The Johns Hopkins Berman Institute of Bioethics has been awarded the "Center of Excellence" grant by the National Human Genome Research Institute of the National Institutes of Health (NIH). The grant will be used to study the ethical, legal and social implications (ELSI) of applying genomics to research on, and the prevention and treatment of infectious disease.
This builds on three years of work of an exploratory Center of Excellence in ELSI Research (CEER) at the Berman Institute, the first such project to focus attention on genomic ELSI issues in the context of infectious disease.
‘The grants from the NIH will be used to examine the use of genomic information in the prevention and treatment of infectious diseases.’
The new grant establishes the Johns Hopkins program as a Specialized CEER, with over $4 million in funding over four years. Only seven other such centers have been established across the country. The CEER brings together a multidisciplinary team from across Johns Hopkins University and Johns Hopkins Medicine, led by co-principal investigators Gail Geller, ScD, MHS and Jeffrey Kahn, PhD, MPH of the Berman Institute.
Infectious diseases account for a significant proportion of illness and death worldwide. "Recent research has suggested that a person's genes can play a significant role in the susceptibility to infection, its severity and transmissibility, and the response to treatment," Geller notes.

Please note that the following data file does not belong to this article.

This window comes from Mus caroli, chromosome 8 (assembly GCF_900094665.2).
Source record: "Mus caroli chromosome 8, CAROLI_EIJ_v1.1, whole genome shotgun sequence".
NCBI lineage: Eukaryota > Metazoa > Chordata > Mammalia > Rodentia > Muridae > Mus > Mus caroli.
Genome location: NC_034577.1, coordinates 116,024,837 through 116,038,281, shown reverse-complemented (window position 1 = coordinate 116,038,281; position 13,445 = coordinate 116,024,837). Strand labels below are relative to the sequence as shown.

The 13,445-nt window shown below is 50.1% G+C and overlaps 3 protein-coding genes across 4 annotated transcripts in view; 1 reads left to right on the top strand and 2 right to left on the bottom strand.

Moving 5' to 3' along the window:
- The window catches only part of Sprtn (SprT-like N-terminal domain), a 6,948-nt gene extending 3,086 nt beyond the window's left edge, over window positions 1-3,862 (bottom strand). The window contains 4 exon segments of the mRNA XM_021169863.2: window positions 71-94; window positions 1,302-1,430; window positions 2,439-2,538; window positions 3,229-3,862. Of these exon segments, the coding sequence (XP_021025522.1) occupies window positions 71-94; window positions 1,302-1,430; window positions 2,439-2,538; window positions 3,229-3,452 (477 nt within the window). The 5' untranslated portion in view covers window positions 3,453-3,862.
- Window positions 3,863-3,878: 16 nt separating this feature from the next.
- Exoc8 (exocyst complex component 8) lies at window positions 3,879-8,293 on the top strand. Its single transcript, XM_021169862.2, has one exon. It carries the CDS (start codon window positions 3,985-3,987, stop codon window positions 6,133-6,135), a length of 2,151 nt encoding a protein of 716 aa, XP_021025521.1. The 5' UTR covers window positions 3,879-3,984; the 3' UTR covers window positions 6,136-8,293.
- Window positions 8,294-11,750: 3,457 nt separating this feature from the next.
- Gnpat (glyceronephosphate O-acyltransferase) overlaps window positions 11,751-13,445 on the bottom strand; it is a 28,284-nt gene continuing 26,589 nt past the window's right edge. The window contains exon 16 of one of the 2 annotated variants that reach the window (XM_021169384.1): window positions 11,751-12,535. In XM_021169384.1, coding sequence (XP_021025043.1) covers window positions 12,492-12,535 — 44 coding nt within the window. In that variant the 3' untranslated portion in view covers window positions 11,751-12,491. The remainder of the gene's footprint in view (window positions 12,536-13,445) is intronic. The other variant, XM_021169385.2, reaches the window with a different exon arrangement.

"The promise of applying genomic information to the prevention and treatment of disease is driving the NIH's Precision Medicine Initiative, and there are important benefits to be realized in the application of the tools of precision medicine to infectious disease, but also unique ethical, legal, and policy issues," Kahn says.
The Johns Hopkins CEER team members include experts in genomics, immunology and infectious disease, bioethics, epidemiology, public health preparedness, education, and health policy, in keeping with the intention that CEERs create opportunities for transdisciplinary research.
"Johns Hopkins is uniquely suited to examine the ethical, legal, social and policy issues at the intersection of genomics and infectious disease, with a deep bench of global leaders in all of the relevant disciplines," Geller says.
The CEER's transdisciplinary research plan has three specific program areas, each with a unique pilot project. The program on "implications for research" will address the impact of discoveries related to genetic variation in HIV and HCV transmission on cohorts of at-risk urban populations.
The program on "implications for public health policy" will analyze the role and impact of advances in vaccinomics for informing population-based prevention in the context of a pandemic.
The program on "implications for clinical practice" will assess the application of genomics in the clinical management of acute, high consequence infectious diseases like MRSA and Ebola.